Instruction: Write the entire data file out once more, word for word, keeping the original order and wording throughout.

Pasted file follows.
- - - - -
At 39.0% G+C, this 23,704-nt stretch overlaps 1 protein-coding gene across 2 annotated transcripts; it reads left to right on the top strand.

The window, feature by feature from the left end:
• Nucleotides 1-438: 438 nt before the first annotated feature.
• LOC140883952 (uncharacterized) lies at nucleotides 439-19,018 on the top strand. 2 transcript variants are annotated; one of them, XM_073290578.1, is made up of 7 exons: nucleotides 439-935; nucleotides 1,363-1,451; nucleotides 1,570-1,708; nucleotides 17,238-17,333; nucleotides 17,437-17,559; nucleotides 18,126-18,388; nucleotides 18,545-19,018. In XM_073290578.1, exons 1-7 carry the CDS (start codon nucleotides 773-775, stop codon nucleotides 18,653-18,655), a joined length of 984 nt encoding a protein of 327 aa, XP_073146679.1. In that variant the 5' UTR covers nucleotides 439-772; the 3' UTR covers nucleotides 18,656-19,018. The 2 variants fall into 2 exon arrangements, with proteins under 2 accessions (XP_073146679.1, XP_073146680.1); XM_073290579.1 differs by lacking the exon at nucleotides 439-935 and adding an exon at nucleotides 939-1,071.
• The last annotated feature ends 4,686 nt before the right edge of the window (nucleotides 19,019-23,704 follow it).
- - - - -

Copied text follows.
At 39.0% G+C, this 23,704-nt stretch overlaps 1 protein-coding gene across 2 annotated transcripts; it reads left to right on the top strand.

The window, feature by feature from the left end:
• Nucleotides 1-438: 438 nt before the first annotated feature.
• LOC140883952 (uncharacterized) lies at nucleotides 439-19,018 on the top strand. 2 transcript variants are annotated; one of them, XM_073290578.1, is made up of 7 exons: nucleotides 439-935; nucleotides 1,363-1,451; nucleotides 1,570-1,708; nucleotides 17,238-17,333; nucleotides 17,437-17,559; nucleotides 18,126-18,388; nucleotides 18,545-19,018. In XM_073290578.1, exons 1-7 carry the CDS (start codon nucleotides 773-775, stop codon nucleotides 18,653-18,655), a joined length of 984 nt encoding a protein of 327 aa, XP_073146679.1. In that variant the 5' UTR covers nucleotides 439-772; the 3' UTR covers nucleotides 18,656-19,018. The 2 variants fall into 2 exon arrangements, with proteins under 2 accessions (XP_073146679.1, XP_073146680.1); XM_073290579.1 differs by lacking the exon at nucleotides 439-935 and adding an exon at nucleotides 939-1,071.
• The last annotated feature ends 4,686 nt before the right edge of the window (nucleotides 19,019-23,704 follow it).